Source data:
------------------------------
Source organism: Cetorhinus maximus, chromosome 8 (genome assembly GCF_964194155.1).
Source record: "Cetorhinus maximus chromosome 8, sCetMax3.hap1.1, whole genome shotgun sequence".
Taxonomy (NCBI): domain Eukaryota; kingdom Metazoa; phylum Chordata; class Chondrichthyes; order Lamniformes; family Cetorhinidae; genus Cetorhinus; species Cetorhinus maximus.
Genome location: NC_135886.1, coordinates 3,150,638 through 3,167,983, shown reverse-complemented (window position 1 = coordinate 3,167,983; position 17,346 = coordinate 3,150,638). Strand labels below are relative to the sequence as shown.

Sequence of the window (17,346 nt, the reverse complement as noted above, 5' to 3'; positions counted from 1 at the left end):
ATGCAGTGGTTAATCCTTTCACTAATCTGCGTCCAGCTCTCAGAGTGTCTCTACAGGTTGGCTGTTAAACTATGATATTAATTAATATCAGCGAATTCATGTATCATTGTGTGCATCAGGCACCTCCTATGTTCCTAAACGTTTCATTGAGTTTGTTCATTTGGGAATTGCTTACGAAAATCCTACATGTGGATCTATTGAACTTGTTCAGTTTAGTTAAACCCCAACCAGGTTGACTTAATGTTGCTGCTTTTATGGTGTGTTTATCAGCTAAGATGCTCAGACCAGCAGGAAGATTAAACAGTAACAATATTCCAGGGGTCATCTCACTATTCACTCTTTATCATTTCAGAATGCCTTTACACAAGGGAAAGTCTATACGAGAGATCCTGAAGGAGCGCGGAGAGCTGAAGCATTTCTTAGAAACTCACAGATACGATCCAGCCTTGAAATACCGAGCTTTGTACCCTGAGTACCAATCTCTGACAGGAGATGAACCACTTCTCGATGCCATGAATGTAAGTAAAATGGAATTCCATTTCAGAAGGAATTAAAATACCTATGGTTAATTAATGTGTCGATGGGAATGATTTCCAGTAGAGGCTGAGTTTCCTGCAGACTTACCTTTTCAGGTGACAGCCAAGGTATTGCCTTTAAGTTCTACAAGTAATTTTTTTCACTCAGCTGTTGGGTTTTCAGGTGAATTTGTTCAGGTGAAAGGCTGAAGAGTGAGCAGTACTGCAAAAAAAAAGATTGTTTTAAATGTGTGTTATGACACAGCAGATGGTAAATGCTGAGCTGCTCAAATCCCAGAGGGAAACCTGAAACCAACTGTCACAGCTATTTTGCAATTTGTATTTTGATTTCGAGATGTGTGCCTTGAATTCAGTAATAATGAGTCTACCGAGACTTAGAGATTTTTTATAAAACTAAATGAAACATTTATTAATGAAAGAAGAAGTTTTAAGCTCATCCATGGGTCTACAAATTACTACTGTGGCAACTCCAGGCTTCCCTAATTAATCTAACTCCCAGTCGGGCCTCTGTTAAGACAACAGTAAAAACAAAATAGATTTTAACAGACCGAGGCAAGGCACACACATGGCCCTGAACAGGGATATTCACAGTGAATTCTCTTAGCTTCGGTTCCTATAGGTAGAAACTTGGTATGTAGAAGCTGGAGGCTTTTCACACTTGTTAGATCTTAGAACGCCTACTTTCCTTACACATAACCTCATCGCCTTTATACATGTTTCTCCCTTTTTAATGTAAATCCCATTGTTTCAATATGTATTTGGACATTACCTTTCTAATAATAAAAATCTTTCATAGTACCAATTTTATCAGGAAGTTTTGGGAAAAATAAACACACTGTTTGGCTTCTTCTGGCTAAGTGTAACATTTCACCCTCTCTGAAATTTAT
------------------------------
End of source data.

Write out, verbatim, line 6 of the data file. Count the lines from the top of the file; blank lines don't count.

ATGCAGTGGTTAATCCTTTCACTAATCTGCGTCCAGCTCTCAGAGTGTCTCTACAGGTTGGCTGTTAAACTATGATATTAATTAATATCAGCGAATTCATGTATCATTGTGTGCATCAGGCACCTCCTATGTTCCTAAACGTTTCATTGAGTTTGTTCATTTGGGAATTGCTTACGAAAATCCTACATGTGGATCTATTGAACTTGTTCAGTTTAGTTAAACCCCAACCAGGTTGACTTAATGTTGCTGCTTTTATGGTGTGTTTATCAGCTAAGATGCTCAGACCAGCAGGAAGATTAAACAGTAACAATATTCCAGGGGTCATCTCACTATTCACTCTTTATCATTTCAGAATGCCTTTACACAAGGGAAAGTCTATACGAGAGATCCTGAAGGAGCGCGGAGAGCTGAAGCATTTCTTAGAAACTCACAGATACGATCCAGCCTTGAAATACCGAGCTTTGTACCCTGAGTACCAATCTCTGACAGGAGATGAACCACTTCTCGATGCCATGAATGTAAGTAAAATGGAATTCCATTTCAGAAGGAATTAAAATACCTATGGTTAATTAATGTGTCGATGGGAATGATTTCCAGTAGAGGCTGAGTTTCCTGCAGACTTACCTTTTCAGGTGACAGCCAAGGTATTGCCTTTAAGTTCTACAAGTAATTTTTTTCACTCAGCTGTTGGGTTTTCAGGTGAATTTGTTCAGGTGAAAGGCTGAAGAGTGAGCAGTACTGCAAAAAAAAAGATTGTTTTAAATGTGTGTTATGACACAGCAGATGGTAAATGCTGAGCTGCTCAAATCCCAGAGGGAAACCTGAAACCAACTGTCACAGCTATTTTGCAATTTGTATTTTGATTTCGAGATGTGTGCCTTGAATTCAGTAATAATGAGTCTACCGAGACTTAGAGATTTTTTATAAAACTAAATGAAACATTTATTAATGAAAGAAGAAGTTTTAAGCTCATCCATGGGTCTACAAATTACTACTGTGGCAACTCCAGGCTTCCCTAATTAATCTAACTCCCAGTCGGGCCTCTGTTAAGACAACAGTAAAAACAAAATAGATTTTAACAGACCGAGGCAAGGCACACACATGGCCCTGAACAGGGATATTCACAGTGAATTCTCTTAGCTTCGGTTCCTATAGGTAGAAACTTGGTATGTAGAAGCTGGAGGCTTTTCACACTTGTTAGATCTTAGAACGCCTACTTTCCTTACACATAACCTCATCGCCTTTATACATGTTTCTCCCTTTTTAATGTAAATCCCATTGTTTCAATATGTATTTGGACATTACCTTTCTAATAATAAAAATCTTTCATAGTACCAATTTTATCAGGAAGTTTTGGGAAAAATAAACACACTGTTTGGCTTCTTCTGGCTAAGTGTAACATTTCACCCTCTCTGAAATTTAT